This book attempts to explain the main features and developments of the three monotheistic religions. Though it treats nothing in depth, it gives good summaries of some points and provides tantalizing details which might be new even for people with some knowledge of the subjects. It is copiously footnoted and readers are encouraged to examine the listed sources for more detail.
Of course, being a broad survey, it does contain errors and questionable simplifications, some more serious than others. This isn't the place to get into all of those, but a couple points could be mentioned.
First Esposito noted the timeliness of this book in its foreword: inter-religious understanding is now more important than ever. Regrettably some opportunities to clear up misunderstandings were missed. Pp. 114-115, for example discusses martyrs, noting that Husayn, grandson of Mohammed, is the prototypical martyr of Islam. The Shiites see it that way, but do Sunnis also recognize Husayn as the prototype of a martyr? That's new for me. But when I read of Islamic martyrs, I think of Yasser Arafat , who called suicide bombings martyrdom operations. Peters had a good chance here to clarify the notion of martyrdom in Islam, but he didn't. So the question remains, at least for me: How do real Muslim scholars define a martyr?
Perhaps the most flagrant evasion of an issue is the discussion of Muslim asceticism, which follows a rebuke of Christian mortifications, esp. pp. 118 and 121. When the subject turns to Mohammed, he is seen as being more balanced. "He seems neither excessive nor particularly abstemious in his behavior. ... Nor did he preach to others any discernible degree of voluntary self-restraint or self-denial with respect to the legitimate pleasures in life (p. 121)."
I don't think one can fairly discuss Christian asceticism without mentioning the virtue of chastity. Christians are taught that their bodies are God's temple, God's spirit dwells in them, they are members of Christ's body, and non-marital sex is a sin against one's body (I Cor. 3:16, 6:13-20). Jesus also states that sexual sins can be committed in the heart, just by lusting for a woman (Matt. 5:28). This kind of asceticism or self-restraint is expected of all Christians.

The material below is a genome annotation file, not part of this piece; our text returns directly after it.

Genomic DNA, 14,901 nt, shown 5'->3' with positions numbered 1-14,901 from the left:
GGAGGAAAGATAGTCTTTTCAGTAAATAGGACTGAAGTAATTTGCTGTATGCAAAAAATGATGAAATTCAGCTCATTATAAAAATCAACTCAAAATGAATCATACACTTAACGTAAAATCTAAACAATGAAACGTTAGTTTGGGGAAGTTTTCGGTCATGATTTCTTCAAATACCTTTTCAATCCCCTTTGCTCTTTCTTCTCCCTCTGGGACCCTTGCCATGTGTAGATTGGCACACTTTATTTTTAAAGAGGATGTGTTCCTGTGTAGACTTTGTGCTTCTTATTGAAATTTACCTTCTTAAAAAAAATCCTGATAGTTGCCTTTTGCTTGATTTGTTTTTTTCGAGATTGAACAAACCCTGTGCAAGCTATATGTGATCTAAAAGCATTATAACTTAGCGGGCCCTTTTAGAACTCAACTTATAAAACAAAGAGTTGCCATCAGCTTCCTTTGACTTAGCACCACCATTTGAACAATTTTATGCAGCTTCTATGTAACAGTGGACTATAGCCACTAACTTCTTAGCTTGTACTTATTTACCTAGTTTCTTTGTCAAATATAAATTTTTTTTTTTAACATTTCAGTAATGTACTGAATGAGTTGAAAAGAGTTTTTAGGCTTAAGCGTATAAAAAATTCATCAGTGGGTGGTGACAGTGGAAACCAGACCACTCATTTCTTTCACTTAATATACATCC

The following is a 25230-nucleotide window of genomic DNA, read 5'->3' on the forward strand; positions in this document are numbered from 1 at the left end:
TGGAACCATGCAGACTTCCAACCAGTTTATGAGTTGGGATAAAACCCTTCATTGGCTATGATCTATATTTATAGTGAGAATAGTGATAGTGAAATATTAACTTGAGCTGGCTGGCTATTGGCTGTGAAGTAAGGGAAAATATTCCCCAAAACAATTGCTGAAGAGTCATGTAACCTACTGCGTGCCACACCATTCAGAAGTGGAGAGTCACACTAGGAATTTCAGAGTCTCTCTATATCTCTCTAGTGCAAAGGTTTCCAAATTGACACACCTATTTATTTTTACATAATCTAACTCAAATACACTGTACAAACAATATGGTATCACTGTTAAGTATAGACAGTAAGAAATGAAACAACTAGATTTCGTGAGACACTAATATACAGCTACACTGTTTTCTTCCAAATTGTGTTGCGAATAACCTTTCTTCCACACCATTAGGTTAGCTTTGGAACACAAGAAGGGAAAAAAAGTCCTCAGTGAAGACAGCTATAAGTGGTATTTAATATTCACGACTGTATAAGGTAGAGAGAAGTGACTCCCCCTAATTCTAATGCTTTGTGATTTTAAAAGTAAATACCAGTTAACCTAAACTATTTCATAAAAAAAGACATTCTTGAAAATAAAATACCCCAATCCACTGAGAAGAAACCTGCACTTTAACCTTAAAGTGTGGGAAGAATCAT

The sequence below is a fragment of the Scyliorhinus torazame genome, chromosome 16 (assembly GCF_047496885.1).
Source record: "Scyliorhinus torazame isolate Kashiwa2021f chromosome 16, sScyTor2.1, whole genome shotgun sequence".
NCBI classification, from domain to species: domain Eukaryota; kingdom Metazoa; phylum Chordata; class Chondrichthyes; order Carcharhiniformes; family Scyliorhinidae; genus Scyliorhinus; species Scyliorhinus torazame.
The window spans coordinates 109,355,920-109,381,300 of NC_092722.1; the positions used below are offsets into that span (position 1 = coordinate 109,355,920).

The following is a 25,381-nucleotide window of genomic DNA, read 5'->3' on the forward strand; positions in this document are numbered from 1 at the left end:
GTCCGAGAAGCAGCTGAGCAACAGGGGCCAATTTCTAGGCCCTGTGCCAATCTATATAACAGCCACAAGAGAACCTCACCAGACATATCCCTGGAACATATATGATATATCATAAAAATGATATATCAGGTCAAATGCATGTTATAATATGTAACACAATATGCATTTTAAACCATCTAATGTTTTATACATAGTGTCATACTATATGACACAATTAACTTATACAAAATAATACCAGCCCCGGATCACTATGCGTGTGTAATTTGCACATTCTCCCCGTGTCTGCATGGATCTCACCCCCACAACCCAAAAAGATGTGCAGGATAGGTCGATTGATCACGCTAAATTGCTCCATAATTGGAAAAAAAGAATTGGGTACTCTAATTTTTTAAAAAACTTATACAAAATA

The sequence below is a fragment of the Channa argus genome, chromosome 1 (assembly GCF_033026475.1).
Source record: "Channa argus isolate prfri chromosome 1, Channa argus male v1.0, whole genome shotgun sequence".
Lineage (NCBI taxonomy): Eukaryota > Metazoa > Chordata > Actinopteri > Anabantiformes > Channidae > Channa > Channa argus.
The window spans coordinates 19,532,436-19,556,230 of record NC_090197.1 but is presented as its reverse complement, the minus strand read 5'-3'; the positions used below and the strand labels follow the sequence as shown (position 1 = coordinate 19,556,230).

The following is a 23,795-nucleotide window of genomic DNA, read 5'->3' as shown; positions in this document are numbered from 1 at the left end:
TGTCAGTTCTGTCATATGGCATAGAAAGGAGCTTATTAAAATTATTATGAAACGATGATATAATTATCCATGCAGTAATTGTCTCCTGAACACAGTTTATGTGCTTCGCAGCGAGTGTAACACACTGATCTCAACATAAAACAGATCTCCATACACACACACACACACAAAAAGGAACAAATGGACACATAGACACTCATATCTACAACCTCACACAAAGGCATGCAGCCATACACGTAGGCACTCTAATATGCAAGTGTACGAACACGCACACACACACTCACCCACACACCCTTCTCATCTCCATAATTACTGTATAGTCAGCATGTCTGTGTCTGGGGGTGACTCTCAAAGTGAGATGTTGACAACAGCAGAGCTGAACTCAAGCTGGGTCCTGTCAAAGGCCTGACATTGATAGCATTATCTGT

But back to Mohammed. What were these "legitimate pleasures in life" which he allowed? Well, Muslim men could have sex with their slaves (Quran, 33:50-52, wrongly given by Peters (p. 121) as 35:50-52), and by extension with their female prisoners of war. Thus Bukhari 005:059:459, Muslim 008:3371 and numerous other ahadith show that Mohammed's men practiced coitus interruptus on their prisoners because a pregnancy would lower their value on the slave market. Mohammed mildly rebuked the interruptus, but not the coitus. Of course nearly all sex with war captives was non-consensual, or put another way, what Peters calls "the legitimate pleasures in life" included the rape of women at the mercy of Mohammed and his troops.
So, when Peters talks about the "self-abasement" of overzealous monks in the desert (p. 118), probably due to a strong Manichaean influence, he is ducking a larger issue. Christian chastity makes it possible for us to treat ourselves and all people, regardless of their background or circumstances, as created in the image of God. In the eyes of a Christian, Mohammed's troops not only abused and abased their victims, they also defiled themselves. This is not a mere difference of degree, with Mohammed being more easy-going than Paul in matters of sexuality. Radically opposing viewpoints on human dignity and personal sanctity come to the surface in this and in other incidents.
My question about this book, therefore, is whether certain facts are being ignored to spare people the pain of having to confront some unpleasant truths. Admittedly this works both ways. I was happy to read a book on this period without having my face rubbed in the atrocities of the First Crusade again. But if we are to make progress in understanding one another, and bettering ourselves, we must also undergo the afflictive process of confronting the crimes which are sadly part of our heritage.